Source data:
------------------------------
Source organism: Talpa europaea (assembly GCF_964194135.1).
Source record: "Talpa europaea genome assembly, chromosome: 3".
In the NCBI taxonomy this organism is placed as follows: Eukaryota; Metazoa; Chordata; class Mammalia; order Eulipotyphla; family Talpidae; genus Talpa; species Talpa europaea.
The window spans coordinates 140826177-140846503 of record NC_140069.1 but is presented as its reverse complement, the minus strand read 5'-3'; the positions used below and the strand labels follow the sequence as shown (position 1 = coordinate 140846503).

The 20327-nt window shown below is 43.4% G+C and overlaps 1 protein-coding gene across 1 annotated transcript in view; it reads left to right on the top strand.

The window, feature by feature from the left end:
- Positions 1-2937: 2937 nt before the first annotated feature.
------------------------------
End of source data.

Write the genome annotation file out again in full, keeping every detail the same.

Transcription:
Source organism: Talpa europaea (assembly GCF_964194135.1).
Source record: "Talpa europaea genome assembly, chromosome: 3".
In the NCBI taxonomy this organism is placed as follows: Eukaryota; Metazoa; Chordata; class Mammalia; order Eulipotyphla; family Talpidae; genus Talpa; species Talpa europaea.
The window spans coordinates 140826177-140846503 of record NC_140069.1 but is presented as its reverse complement, the minus strand read 5'-3'; the positions used below and the strand labels follow the sequence as shown (position 1 = coordinate 140846503).

The 20327-nt window shown below is 43.4% G+C and overlaps 1 protein-coding gene across 1 annotated transcript in view; it reads left to right on the top strand.

The window, feature by feature from the left end:
- Positions 1-2937: 2937 nt before the first annotated feature.